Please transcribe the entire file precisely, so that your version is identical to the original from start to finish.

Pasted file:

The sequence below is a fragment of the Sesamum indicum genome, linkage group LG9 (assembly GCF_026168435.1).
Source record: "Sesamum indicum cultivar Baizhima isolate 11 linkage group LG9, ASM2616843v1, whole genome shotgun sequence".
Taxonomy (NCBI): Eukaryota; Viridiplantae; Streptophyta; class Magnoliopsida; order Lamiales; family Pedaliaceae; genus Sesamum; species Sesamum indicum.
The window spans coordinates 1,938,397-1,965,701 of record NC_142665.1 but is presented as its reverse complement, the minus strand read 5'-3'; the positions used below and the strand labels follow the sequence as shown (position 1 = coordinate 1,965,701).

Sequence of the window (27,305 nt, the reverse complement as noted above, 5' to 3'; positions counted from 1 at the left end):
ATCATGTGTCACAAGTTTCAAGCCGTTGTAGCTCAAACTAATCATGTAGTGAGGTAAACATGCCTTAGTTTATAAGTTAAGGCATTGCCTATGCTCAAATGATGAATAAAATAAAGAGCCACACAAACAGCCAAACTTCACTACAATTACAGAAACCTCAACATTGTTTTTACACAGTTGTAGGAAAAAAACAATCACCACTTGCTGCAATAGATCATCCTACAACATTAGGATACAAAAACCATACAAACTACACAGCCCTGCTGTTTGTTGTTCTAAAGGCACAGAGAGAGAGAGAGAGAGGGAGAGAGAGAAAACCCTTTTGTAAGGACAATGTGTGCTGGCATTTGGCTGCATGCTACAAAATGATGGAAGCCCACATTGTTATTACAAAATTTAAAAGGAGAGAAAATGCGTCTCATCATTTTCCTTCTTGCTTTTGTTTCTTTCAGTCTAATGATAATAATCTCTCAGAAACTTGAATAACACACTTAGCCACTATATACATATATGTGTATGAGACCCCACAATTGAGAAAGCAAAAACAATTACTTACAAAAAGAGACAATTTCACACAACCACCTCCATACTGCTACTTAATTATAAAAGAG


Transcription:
The sequence below is a fragment of the Sesamum indicum genome, linkage group LG9 (assembly GCF_026168435.1).
Source record: "Sesamum indicum cultivar Baizhima isolate 11 linkage group LG9, ASM2616843v1, whole genome shotgun sequence".
Taxonomy (NCBI): Eukaryota; Viridiplantae; Streptophyta; class Magnoliopsida; order Lamiales; family Pedaliaceae; genus Sesamum; species Sesamum indicum.
The window spans coordinates 1,938,397-1,965,701 of record NC_142665.1 but is presented as its reverse complement, the minus strand read 5'-3'; the positions used below and the strand labels follow the sequence as shown (position 1 = coordinate 1,965,701).

Sequence of the window (27,305 nt, the reverse complement as noted above, 5' to 3'; positions counted from 1 at the left end):
ATCATGTGTCACAAGTTTCAAGCCGTTGTAGCTCAAACTAATCATGTAGTGAGGTAAACATGCCTTAGTTTATAAGTTAAGGCATTGCCTATGCTCAAATGATGAATAAAATAAAGAGCCACACAAACAGCCAAACTTCACTACAATTACAGAAACCTCAACATTGTTTTTACACAGTTGTAGGAAAAAAACAATCACCACTTGCTGCAATAGATCATCCTACAACATTAGGATACAAAAACCATACAAACTACACAGCCCTGCTGTTTGTTGTTCTAAAGGCACAGAGAGAGAGAGAGAGAGGGAGAGAGAGAAAACCCTTTTGTAAGGACAATGTGTGCTGGCATTTGGCTGCATGCTACAAAATGATGGAAGCCCACATTGTTATTACAAAATTTAAAAGGAGAGAAAATGCGTCTCATCATTTTCCTTCTTGCTTTTGTTTCTTTCAGTCTAATGATAATAATCTCTCAGAAACTTGAATAACACACTTAGCCACTATATACATATATGTGTATGAGACCCCACAATTGAGAAAGCAAAAACAATTACTTACAAAAAGAGACAATTTCACACAACCACCTCCATACTGCTACTTAATTATAAAAGAG